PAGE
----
Karl Marx asked: What does “wealth” mean when it is stripped of its capitalistic meaning? Part of his answer was that kind of “wealth” is “the universality of individual needs, capacities, pleasures, productive forces etc….The absolute working-out of his and her creative potentialities…Where he or she does not reproduce themselves in one specificity, but produces their totality? Strives not to remain something he or she has become, but is in the absolute movement of becoming?”

Today’s women’s movement is experiencing what it means to be transformed by a freedom movement, to be “in the absolute movement of becoming”—just ask anyone who marched in Chicago, Washington, London, New York, etc.

The task is to make explicit the humanist desire in the movement so that it knows itself, and acknowledges that we can never be satisfied with some paltry electoral victory, knowing now how easily those “victories” can be swept away in the next election. What is necessary is a revolution in permanence that doesn’t stop with the simple overthrow of someone like Trump, but is based on those humanist instincts, to make real what we know a human being can be.


Explore the Archives of Raya Dunayevskaya

As an activist with the Women’s Liberation Movement from its beginnings, Raya Dunayevskaya contributed an essay on “The Women’s Liberation Movement as Reason and as Revolutionary Force” to the anthology Notes on Women’s Liberation in 1970, and a special Appendix, “Women as Thinkers and as Revolutionaries,” to the pamphlet Working Women for Freedom in 1976, following a series of six lectures she gave at the Wayne State University Center for Adult Education for International Women’s Year. Her writings on Women’s Liberation were translated into Farsi for a pamphlet issued by Iranian women revolutionaries for International Women’s Day, 1980.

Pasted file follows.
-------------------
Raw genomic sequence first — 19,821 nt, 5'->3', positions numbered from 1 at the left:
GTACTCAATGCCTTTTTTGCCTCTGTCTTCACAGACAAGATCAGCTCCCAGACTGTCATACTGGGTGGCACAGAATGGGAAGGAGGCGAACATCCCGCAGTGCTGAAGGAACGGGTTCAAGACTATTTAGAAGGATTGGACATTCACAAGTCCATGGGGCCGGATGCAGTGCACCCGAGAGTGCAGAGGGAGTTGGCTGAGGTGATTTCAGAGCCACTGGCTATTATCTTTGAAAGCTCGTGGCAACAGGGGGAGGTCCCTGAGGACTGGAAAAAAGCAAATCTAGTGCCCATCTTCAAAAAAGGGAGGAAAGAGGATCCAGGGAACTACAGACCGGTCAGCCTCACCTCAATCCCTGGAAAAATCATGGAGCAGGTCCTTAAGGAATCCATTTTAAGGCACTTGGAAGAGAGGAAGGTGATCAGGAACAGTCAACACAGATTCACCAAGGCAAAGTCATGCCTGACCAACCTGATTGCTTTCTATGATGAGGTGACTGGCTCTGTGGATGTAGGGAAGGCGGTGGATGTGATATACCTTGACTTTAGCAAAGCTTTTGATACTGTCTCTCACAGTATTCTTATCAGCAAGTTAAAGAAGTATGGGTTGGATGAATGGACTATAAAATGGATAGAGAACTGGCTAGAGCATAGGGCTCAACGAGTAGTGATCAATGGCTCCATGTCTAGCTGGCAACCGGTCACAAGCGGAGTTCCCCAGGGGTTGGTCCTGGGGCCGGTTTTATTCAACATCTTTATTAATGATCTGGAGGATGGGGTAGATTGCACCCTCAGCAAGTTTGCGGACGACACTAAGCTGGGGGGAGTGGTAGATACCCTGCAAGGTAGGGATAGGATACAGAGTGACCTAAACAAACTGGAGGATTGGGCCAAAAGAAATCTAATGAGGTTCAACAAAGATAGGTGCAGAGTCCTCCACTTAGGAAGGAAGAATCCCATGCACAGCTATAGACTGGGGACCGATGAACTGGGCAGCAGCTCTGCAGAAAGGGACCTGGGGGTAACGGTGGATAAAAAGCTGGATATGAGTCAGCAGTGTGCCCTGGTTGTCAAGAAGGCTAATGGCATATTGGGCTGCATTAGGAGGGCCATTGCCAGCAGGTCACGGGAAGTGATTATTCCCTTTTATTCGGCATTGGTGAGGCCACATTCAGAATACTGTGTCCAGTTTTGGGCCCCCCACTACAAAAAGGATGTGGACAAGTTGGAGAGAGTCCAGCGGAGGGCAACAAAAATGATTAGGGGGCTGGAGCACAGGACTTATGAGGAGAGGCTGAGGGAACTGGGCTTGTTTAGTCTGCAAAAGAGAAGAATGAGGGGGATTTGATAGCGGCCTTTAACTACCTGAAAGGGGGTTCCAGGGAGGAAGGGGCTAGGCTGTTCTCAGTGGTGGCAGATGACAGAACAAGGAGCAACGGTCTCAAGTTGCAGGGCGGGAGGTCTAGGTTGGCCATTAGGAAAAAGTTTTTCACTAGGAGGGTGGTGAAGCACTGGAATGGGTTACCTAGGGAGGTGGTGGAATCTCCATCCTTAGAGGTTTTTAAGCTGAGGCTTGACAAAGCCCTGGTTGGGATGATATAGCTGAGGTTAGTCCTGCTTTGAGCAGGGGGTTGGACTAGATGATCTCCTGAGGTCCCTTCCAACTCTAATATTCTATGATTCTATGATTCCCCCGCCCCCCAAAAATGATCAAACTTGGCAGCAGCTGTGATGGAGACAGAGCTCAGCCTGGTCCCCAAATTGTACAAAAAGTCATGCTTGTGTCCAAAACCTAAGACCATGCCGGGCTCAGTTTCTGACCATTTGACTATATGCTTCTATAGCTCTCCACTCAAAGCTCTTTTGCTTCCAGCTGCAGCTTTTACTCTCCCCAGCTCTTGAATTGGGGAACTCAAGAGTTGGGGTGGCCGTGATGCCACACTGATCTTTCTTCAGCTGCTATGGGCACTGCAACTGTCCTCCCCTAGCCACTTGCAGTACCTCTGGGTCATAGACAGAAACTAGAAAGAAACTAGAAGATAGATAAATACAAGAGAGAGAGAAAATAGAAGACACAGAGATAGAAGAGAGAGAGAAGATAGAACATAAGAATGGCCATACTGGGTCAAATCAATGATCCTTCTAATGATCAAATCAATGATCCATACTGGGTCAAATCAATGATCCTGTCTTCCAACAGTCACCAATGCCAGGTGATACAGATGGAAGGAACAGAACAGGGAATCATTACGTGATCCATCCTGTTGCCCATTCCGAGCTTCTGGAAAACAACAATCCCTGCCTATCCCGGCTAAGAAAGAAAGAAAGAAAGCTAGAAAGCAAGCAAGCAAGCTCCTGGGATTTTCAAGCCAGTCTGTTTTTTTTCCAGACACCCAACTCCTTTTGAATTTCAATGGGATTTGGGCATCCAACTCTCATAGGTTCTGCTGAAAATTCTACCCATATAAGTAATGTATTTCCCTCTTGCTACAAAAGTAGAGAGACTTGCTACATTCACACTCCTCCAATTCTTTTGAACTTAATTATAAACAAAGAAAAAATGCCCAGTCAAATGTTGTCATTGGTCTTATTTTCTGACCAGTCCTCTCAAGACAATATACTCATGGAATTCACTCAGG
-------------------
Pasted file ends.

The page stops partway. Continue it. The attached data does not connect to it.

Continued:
To order your copy of Rosa Luxemburg, Women's Liberation, and Marx's Philosophy of Revolution, click here.

To order your copy of Rosa Luxemburg, Women’s Liberation, and Marx’s Philosophy of Revolution, click here.

With the first publication of Karl Marx’s Ethnological Notebooks, Dunayevskaya singled out the relationship of this last work to Marx’s early Humanist Essays that took up the Man/Woman relationship. She developed this in her third major work, Rosa Luxemburg, Women’s Liberation, and Marx’s Philosophy of Revolution.

Dunayevskaya is one of the rare women who founded her own revolutionary organization and she did it at the height of Sen. Joseph McCarthy’s witch hunt of communists. She led News and Letters Committees from its beginning in 1955 until her death in 1987. She also founded and then continued to deepen a unique philosophy, Marxist-Humanism.

In the process she corresponded with the women in her organization and with women revolutionaries worldwide including Adrienne Rich (who wrote the Foreword to Rosa Luxemburg, Women’s Liberation, and Marx’s Philosophy of Revolution), Natalia Trotsky, Maria Barreno, Selma James, Grace Lee Boggs, Tatyana Mamonova, Phyllis Ntantala, Gloria I. Joseph, Frigga Haug, Janet Afary, Sheila Rowbotham, Meridel Le Sueur—and many more.

To order the Guide to the Raya Dunayevskaya collection click here.

To order the Guide to the Raya Dunayevskaya collection click here.

In this Women’s History Month you can explore for yourself the Raya Dunayevskaya Archives at: www.rayadunayevskaya.org and meet one of history’s most extraordinary revolutionary women.